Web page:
FIRST FLIGHT, LAST FLIGHT
By Ron Fox
When John first appeared one afternoon at our offices in Brownsville, you couldn't tell if he had the right stuff for flying south or not. Bushpilots come in all colors, sizes, shapes and looks. You were usually proved wrong if you tried to size up a pilot by his looks. John was fairly nondescript. He wasn't ugly, but he wasn't handsome. He didn't have a physique that would turn women's heads, but he wasn't fat, wasn't skinny. He didn't have a particularly outgoing personality, but he wasn't shy either.
As was our custom, Gus and I tried to give him a pretty good idea what flying south was all about. We described the conditions under which he would be flying, namely, for the most part, in unforcasted weather without adequate navigational aids, into unprepared strips with no lights other than highway smudge pots, with only enough fuel for a round trip with no delays enroute or at the strips trying to get in. The rules of descent without current altimeter settings, the rules of knowing just what a particular aircraft could carry and how it was loaded, the way different aircraft acted when close to the edge of the envelope of their capabilities, the procedures for clearing a strip before landing, the etiquette concerning dealing with foreign ground crews, the carriage of weapons, the risks, the penalties, and the stress; all were discussed exhaustively. We also would usually provide the details of past pilot mistakes and their disastrous results in an effort to open the eyes of a prospective contrabandito. Some never came back after their first interview, but John did.
It just so happened that Gus had just received an old Piper Navajo from persons unknown to me. Its registration number was N3WN and it was purported to be Wayne Newton's first aircraft. It was a small twin engine cabin class twin which could carry around 2,500 pounds, I really don't remember now. The actual weight is not important. Had not the arrival of this aircraft coincided with the arrival of John, we probably would not have taken him on, but demands for more trips were high. After a few trips as first officer on the DC-3, Gus thought he was ready for his first solo; the milk-run to Vera Cruz.
This trip was considered to be the easiest trip a pilot could make. The route was straight south to Vera Cruz, with a circle flown west around the most populated sections of town. A VOR instrument approach was available and on short final we were even given the runway lights. If a pilot couldn't handle this trip, he wasn't what we were looking for. It was the safest way we knew to break in a pilot. It was my unforgettable first trip.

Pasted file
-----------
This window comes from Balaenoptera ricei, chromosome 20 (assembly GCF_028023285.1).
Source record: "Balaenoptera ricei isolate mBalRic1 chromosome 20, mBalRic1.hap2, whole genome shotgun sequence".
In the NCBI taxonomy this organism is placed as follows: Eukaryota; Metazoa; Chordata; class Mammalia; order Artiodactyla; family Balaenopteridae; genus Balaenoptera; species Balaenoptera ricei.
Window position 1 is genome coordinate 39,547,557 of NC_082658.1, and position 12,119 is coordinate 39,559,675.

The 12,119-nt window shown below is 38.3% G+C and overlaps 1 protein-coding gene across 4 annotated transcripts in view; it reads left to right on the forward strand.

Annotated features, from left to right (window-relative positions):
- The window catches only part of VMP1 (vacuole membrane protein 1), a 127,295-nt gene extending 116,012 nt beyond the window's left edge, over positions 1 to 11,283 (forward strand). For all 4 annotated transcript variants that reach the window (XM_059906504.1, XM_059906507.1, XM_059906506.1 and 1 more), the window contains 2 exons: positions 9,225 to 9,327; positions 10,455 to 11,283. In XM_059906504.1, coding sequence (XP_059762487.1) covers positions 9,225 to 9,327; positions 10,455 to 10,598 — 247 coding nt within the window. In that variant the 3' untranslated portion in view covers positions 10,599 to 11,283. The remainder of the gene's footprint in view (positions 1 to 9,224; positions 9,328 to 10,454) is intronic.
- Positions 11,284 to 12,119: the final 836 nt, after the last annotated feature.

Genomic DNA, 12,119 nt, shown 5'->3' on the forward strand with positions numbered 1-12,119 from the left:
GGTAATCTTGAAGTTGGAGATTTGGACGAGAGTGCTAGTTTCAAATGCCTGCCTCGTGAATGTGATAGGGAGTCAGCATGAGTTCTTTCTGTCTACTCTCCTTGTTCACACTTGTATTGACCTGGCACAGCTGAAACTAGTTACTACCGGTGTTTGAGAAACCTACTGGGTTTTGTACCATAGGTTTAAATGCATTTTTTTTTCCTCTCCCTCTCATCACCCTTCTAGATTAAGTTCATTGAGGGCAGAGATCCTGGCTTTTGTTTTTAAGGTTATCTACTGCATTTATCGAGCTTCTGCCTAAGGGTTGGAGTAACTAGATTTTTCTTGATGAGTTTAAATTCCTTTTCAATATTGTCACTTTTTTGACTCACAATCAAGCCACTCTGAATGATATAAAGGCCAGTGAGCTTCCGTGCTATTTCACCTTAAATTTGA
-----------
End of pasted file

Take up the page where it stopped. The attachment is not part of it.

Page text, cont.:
Gus sent John out with a light load in N3WN. The weather was good and John seemed at ease with the operation. He had accompanied one of our DC-3 captains into Vera Cruz International just the week before and had performed his duties as well as any. We thought he was ready.
John never arrived at the Vera Cruz International Airport that night. N3WN was never seen again. We were to find out a few weeks later that three days after his disappearance, a body washed up on the beach near Vera Cruz. We managed through a contact of ours to obtain a copy of the autopsy that was performed upon the remains. It was not a pleasant article to read. Neither was it possible to determine for sure whether the remains were those of John, but we figured they were.
No one knows what happened to him that night. Was it an aircraft problem? Did he get too close to the water without realizing it? Had he landed at another location to sell the electronics and been double-crossed? Perhaps the body that washed up in Vera Cruz was not that of John. Maybe he had crashed along the way. Maybe he was down somewhere waiting for rescue.
For the next week or so, all of our pilots who had enough fuel, searched along the coast on their way back from their trips. On several of my trips I flew around mountain tops and through valleys along the coast, looking for a place an airplane in trouble might set down. There was nothing.